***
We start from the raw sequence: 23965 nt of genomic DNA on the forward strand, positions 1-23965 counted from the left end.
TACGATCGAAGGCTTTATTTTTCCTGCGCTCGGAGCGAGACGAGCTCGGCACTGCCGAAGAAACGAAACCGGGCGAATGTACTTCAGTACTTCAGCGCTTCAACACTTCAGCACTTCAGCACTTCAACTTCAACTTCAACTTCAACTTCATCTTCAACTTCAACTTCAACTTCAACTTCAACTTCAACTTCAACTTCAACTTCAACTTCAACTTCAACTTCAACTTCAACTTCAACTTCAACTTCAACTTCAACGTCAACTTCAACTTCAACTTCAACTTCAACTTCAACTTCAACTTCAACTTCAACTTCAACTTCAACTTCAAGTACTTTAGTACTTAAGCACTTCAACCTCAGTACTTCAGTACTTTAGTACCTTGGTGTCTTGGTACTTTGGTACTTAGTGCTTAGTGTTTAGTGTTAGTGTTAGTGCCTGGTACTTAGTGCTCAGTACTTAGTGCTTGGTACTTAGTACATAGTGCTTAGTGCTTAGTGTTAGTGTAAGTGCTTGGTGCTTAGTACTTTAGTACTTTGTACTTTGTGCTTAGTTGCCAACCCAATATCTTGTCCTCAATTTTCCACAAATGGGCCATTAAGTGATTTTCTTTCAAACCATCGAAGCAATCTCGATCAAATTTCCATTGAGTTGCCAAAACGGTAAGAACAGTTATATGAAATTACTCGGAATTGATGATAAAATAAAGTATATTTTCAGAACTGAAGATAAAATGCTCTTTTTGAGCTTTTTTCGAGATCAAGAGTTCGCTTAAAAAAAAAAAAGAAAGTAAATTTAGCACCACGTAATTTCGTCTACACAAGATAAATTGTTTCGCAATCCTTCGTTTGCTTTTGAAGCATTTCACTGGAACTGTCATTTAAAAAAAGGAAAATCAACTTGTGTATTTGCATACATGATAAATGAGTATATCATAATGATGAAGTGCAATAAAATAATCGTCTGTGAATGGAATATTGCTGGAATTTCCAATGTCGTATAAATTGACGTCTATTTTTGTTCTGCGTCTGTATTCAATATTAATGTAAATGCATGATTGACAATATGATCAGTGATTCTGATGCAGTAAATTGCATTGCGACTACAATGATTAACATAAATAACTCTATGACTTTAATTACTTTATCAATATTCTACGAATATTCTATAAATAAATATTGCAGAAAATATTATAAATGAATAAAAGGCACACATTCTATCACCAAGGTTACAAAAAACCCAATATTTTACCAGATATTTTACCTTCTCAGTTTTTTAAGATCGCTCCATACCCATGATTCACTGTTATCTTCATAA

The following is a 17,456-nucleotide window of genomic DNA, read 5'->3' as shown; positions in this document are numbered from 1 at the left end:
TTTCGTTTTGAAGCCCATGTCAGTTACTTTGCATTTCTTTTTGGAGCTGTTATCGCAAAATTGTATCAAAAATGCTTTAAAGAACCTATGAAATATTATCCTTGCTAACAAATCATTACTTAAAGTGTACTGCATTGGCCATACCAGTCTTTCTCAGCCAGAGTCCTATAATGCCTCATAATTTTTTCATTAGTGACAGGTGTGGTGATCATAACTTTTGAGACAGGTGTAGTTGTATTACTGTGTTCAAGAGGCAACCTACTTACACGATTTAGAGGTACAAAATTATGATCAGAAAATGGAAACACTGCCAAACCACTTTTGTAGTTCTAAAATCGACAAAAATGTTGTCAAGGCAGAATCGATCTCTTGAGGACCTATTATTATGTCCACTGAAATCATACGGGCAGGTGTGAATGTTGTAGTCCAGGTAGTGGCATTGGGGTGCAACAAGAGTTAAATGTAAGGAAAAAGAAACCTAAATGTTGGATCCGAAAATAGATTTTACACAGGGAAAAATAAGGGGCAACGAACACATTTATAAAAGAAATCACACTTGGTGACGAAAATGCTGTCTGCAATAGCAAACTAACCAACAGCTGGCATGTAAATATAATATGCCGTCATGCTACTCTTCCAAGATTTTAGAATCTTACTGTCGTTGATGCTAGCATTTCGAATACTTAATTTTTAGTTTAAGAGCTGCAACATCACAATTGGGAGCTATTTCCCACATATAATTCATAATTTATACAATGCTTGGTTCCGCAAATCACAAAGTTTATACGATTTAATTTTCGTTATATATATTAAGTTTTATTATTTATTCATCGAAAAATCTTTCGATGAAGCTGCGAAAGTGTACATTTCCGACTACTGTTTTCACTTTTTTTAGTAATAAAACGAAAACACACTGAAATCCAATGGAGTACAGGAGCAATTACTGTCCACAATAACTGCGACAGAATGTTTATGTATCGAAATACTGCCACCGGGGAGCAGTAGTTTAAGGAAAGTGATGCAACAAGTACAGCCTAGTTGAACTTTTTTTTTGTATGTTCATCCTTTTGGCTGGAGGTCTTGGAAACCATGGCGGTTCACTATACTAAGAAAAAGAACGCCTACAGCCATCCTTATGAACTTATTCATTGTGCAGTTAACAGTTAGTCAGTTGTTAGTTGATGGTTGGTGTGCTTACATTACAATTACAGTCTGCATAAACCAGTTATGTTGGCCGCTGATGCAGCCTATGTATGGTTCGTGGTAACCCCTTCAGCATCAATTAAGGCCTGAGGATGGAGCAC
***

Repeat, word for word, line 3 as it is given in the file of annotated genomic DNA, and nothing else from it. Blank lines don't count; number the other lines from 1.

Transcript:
The following is a 17,456-nucleotide window of genomic DNA, read 5'->3' as shown; positions in this document are numbered from 1 at the left end: